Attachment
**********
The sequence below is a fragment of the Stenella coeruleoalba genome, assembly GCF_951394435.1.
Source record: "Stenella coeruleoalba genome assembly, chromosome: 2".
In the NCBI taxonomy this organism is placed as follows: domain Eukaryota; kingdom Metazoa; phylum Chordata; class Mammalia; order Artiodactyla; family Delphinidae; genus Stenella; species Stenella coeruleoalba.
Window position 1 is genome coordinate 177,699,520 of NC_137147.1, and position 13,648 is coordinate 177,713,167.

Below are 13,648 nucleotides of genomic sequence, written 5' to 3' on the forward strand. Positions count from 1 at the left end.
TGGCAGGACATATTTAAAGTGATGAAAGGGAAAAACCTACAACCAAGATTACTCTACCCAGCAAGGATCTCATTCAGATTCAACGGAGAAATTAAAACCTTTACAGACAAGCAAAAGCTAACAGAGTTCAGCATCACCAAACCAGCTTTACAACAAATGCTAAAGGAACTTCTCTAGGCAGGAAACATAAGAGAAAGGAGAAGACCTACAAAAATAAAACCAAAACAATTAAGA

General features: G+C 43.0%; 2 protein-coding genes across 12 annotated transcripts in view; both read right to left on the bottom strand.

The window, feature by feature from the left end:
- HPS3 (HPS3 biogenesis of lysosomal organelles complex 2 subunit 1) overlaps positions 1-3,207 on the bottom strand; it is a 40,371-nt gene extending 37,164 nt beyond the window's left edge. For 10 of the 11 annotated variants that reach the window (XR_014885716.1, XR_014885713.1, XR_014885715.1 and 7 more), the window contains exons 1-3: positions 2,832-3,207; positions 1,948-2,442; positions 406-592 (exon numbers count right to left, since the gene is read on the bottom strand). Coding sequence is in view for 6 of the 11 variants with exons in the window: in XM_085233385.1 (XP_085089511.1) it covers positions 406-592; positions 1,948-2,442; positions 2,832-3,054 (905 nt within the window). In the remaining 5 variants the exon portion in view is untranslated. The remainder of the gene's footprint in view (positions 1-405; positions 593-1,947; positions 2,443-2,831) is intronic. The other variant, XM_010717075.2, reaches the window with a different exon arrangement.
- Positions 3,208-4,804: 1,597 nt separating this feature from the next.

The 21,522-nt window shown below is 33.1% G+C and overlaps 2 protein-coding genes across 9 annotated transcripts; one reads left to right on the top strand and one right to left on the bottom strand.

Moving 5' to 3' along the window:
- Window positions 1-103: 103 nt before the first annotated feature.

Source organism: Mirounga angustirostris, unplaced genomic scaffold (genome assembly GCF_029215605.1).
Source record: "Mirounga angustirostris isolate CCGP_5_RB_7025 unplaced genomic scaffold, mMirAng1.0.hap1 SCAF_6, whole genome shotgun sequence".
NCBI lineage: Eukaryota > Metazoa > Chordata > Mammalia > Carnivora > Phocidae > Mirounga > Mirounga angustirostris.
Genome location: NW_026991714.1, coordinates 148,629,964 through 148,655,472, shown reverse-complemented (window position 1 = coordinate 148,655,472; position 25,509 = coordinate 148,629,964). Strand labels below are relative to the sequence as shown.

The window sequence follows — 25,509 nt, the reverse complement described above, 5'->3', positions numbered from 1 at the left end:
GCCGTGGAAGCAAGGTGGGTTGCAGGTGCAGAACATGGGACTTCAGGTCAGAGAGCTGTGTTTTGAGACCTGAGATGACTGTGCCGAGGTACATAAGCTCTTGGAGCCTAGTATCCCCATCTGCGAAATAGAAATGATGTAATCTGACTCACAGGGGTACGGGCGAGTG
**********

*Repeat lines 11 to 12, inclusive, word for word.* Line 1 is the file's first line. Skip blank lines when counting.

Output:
The 21,522-nt window shown below is 33.1% G+C and overlaps 2 protein-coding genes across 9 annotated transcripts; one reads left to right on the top strand and one right to left on the bottom strand.

Moving 5' to 3' along the window: